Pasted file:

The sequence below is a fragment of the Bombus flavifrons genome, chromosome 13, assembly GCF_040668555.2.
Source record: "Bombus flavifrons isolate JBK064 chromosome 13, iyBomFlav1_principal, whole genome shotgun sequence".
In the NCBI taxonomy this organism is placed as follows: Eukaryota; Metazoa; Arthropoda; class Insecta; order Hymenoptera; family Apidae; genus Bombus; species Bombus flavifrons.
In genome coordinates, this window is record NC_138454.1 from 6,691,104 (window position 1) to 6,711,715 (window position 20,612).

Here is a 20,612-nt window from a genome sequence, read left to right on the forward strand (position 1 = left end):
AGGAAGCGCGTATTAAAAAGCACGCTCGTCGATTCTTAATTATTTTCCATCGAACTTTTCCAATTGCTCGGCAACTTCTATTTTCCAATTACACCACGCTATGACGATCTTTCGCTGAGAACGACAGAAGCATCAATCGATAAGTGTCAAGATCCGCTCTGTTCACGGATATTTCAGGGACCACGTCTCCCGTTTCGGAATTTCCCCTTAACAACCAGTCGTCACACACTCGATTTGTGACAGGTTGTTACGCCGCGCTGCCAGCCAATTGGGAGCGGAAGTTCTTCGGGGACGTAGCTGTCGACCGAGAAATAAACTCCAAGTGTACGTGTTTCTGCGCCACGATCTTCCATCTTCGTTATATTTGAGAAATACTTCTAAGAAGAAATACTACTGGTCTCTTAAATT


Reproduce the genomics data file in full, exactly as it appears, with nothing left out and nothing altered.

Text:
The sequence below is a fragment of the Bombus flavifrons genome, chromosome 13, assembly GCF_040668555.2.
Source record: "Bombus flavifrons isolate JBK064 chromosome 13, iyBomFlav1_principal, whole genome shotgun sequence".
In the NCBI taxonomy this organism is placed as follows: Eukaryota; Metazoa; Arthropoda; class Insecta; order Hymenoptera; family Apidae; genus Bombus; species Bombus flavifrons.
In genome coordinates, this window is record NC_138454.1 from 6,691,104 (window position 1) to 6,711,715 (window position 20,612).

Here is a 20,612-nt window from a genome sequence, read left to right on the forward strand (position 1 = left end):
AGGAAGCGCGTATTAAAAAGCACGCTCGTCGATTCTTAATTATTTTCCATCGAACTTTTCCAATTGCTCGGCAACTTCTATTTTCCAATTACACCACGCTATGACGATCTTTCGCTGAGAACGACAGAAGCATCAATCGATAAGTGTCAAGATCCGCTCTGTTCACGGATATTTCAGGGACCACGTCTCCCGTTTCGGAATTTCCCCTTAACAACCAGTCGTCACACACTCGATTTGTGACAGGTTGTTACGCCGCGCTGCCAGCCAATTGGGAGCGGAAGTTCTTCGGGGACGTAGCTGTCGACCGAGAAATAAACTCCAAGTGTACGTGTTTCTGCGCCACGATCTTCCATCTTCGTTATATTTGAGAAATACTTCTAAGAAGAAATACTACTGGTCTCTTAAATT